Another challenge in interpreting averages from large studies to draw conclusions about individual patient outcomes?

  3. MaverickNY

    Thanks for your comments, Mike and Craig, lots of good points there.
    I was vividly reminded of my own folly and ignorance in these matters during the last few weeks, remembering during that talks that we factored in a compliance rate of 80-85% in our forecast based on research available at the time and clinical feedback from the actual trials. That was a bit on the high side, clearly, even for a therapy that eventually had a clear proven survival benefit!
    The difference between the controlled trial setting and the general cancer population for a given therapy is also different – in the latter, patients may be older, frailer, have co-morbidities, financial constraints etc.
    The more one looks at this issue, the more it is clear that we don’t know very much and have a long way to go.
    Craig, thanks for that paper, I’ll check it out.


    I’m truly grateful for your thoughts and attention to this issue. The post I wrote about tamoxifen adherence continues to bring a variety of comments. What continues to alarm me is the silence from the “big name” breast cancer advocacy organizations, and zero response from groups “advocating” for young breast cancer survivors.
    There’s much to do. Much more than I imagined. I’m on this, and appreciate your help.
    Jody Schoger

  5. Drpdtapp

    Interesting commentary and dialogue among your blog respondents. Is there any data on drivers of compliance within cohorts (i.e. does any data indicate if compliance is a problem with physician compliance to either SOC or research protocols or is the issue a greater problem among patients and perhaps supportive care givers)? The problem is likely multifaceted influenced by many variables including stage of disease, age of patient, length of treatment, direct physician involvement in education and support (more and more I see physicians spending less time with patients), etc. Another problem is that much of patient care in cancer is still disease centered rather than patient centered – i.e. researchers and practitioners are focused on disease eradication (which is important) and less on quality of life for the patients. Hopefully genomic medicine will improve in this area, but even at this individualized level, medicine is still focused on the disease rather than providing care for the person as a whole. You’ve raised a very complex and sensitive issue.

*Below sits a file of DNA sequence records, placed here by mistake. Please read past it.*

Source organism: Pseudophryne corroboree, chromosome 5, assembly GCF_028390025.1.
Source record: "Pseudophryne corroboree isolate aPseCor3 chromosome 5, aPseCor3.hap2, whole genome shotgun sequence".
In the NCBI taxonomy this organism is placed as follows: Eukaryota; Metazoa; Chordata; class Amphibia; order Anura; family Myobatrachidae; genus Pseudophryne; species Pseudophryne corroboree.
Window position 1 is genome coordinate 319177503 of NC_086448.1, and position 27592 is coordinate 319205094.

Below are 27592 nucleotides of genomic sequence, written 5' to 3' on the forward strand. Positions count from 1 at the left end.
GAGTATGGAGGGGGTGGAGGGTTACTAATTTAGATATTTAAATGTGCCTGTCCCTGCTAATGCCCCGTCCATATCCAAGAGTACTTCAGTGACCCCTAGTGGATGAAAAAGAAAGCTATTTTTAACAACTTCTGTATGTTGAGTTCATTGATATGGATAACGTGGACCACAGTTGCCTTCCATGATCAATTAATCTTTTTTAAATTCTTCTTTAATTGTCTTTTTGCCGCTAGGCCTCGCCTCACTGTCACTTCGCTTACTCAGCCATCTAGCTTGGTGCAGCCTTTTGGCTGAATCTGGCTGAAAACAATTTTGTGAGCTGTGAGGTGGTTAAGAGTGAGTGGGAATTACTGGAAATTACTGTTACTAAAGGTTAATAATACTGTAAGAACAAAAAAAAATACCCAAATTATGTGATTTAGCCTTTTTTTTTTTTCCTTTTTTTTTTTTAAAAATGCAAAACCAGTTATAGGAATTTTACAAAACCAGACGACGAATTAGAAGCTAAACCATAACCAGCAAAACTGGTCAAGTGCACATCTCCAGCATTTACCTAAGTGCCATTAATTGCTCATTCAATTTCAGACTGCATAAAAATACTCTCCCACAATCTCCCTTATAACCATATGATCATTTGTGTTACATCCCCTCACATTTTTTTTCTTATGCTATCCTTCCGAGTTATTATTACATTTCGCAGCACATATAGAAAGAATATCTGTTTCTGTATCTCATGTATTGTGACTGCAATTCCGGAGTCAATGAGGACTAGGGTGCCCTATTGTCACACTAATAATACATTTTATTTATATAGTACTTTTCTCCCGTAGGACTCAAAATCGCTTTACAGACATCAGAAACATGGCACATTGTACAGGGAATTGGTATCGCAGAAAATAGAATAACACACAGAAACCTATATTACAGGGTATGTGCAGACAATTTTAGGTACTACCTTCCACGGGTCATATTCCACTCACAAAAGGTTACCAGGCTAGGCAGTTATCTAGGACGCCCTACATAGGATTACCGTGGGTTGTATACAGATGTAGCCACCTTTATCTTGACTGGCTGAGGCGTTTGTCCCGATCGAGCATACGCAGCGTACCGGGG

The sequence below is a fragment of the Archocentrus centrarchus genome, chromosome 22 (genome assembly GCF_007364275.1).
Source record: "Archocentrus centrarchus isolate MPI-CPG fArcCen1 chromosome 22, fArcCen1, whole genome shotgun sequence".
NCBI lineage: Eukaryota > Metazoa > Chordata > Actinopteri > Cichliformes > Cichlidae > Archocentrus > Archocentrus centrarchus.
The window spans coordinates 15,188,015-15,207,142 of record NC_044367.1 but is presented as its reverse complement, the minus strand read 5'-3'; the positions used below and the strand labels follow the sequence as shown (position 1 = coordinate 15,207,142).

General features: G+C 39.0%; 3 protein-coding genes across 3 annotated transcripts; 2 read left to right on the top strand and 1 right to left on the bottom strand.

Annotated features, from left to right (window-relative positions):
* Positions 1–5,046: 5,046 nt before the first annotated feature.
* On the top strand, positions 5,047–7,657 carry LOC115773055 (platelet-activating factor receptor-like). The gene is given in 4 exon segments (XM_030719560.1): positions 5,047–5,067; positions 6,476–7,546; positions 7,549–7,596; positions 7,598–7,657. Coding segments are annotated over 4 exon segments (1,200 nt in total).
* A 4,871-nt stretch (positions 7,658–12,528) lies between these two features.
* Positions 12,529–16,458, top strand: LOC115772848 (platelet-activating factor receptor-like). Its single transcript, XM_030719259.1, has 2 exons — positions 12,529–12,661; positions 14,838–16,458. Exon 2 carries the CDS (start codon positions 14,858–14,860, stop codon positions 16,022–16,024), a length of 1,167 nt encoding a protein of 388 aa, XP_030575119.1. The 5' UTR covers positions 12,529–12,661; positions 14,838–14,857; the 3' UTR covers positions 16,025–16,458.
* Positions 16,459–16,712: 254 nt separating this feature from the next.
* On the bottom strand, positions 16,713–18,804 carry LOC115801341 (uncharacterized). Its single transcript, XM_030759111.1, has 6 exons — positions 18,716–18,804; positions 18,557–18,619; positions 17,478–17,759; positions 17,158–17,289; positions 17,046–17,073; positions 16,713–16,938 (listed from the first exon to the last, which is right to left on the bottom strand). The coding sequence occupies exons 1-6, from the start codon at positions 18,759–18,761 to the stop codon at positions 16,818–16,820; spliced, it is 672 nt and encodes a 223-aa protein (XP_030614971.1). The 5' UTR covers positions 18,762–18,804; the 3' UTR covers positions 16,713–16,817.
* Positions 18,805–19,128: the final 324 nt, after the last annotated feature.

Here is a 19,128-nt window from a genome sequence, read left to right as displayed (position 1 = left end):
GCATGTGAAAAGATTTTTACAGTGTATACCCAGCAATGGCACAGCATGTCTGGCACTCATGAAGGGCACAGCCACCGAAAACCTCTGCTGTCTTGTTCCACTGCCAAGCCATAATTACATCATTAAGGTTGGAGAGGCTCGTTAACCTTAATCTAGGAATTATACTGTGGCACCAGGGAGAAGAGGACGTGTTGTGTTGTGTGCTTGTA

6. Infoalcpl

    My colleagues and I have just concluded one of India’s most in-depth studies on “Clinical Trials in India”. We have looked at various areas such as:
    – Market Trends
    – Growth Drivers
    – Regulatory Bodies and Framework
    – Major Players.
    We interviewed over 200 individuals and firms to collect the data in what we believe is one of the most detailed study on the subject in India. If you are interested in a copy, you may email me at It is a paid report.


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  8. Bernie Thomas

    Great blog with some super points covered. Thank you.

    We would like to become an active participant within the cross functional group, helping care-groups, sponsors and CRO’s in a practical way.

    Poor medication compliance and to a degree patient/caregiver education can be quickly fixed using simple, elegant, Patient Reminders.

    How does it work?
    Optimally timed, elegant, messages are automatically sent in the local language/font by SMS, email, iCal and voice helping everyone stay on track with:
    – Visit attendance
    – Medication reminders and alerts
    – Protocol compliance for clinical studies/trials
    – Fasting or sampling
    – Dose titration
    – Telephone interviews for safety or progress review
    – Education, motivation

    Messages are personalised for the different people supporting the patient:
    – Family
    – Friend
    – Social services
    – Improve attendance at social events
    and can include important details such as site telephone numbers, zip/post code URL links etc.

    We mainly work with sponsors and CRO’s in clinical studies, but we are proud to offer the Patient Reminder Software free for use by most non-profits and care groups.

    Good luck with the mission. Let us know if we can help.

    Kindest regards